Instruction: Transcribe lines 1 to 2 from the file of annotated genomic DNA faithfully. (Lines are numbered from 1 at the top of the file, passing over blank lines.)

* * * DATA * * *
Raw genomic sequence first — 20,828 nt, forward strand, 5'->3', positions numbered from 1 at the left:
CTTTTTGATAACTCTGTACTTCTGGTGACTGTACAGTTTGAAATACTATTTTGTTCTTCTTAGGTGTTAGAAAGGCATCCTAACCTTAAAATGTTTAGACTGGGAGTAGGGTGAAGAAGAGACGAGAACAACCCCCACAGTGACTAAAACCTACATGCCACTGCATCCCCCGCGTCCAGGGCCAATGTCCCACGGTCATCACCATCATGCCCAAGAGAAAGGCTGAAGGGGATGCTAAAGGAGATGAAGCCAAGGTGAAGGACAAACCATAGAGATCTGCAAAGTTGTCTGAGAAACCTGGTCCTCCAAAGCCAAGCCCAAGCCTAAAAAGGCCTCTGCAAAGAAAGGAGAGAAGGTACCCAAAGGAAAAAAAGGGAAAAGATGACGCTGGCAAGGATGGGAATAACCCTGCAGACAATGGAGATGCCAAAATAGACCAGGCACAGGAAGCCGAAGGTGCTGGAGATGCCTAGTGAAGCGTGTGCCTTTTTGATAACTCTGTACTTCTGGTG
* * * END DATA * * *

Raw genomic sequence first — 20,828 nt, forward strand, 5'->3', positions numbered from 1 at the left:
CTTTTTGATAACTCTGTACTTCTGGTGACTGTACAGTTTGAAATACTATTTTGTTCTTCTTAGGTGTTAGAAAGGCATCCTAACCTTAAAATGTTTAGACTGGGAGTAGGGTGAAGAAGAGACGAGAACAACCCCCACAGTGACTAAAACCTACATGCCACTGCATCCCCCGCGTCCAGGGCCAATGTCCCACGGTCATCACCATCATGCCCAAGAGAAAGGCTGAAGGGGATGCTAAAGGAGATGAAGCCAAGGTGAAGGACAAACCATAGAGATCTGCAAAGTTGTCTGAGAAACCTGGTCCTCCAAAGCCAAGCCCAAGCCTAAAAAGGCCTCTGCAAAGAAAGGAGAGAAGGTACCCAAAGGAAAAAAAGGGAAAAGATGACGCTGGCAAGGATGGGAATAACCCTGCAGACAATGGAGATGCCAAAATAGACCAGGCACAGGAAGCCGAAGGTGCTGGAGATGCCTAGTGAAGCGTGTGCCTTTTTGATAACTCTGTACTTCTGGTG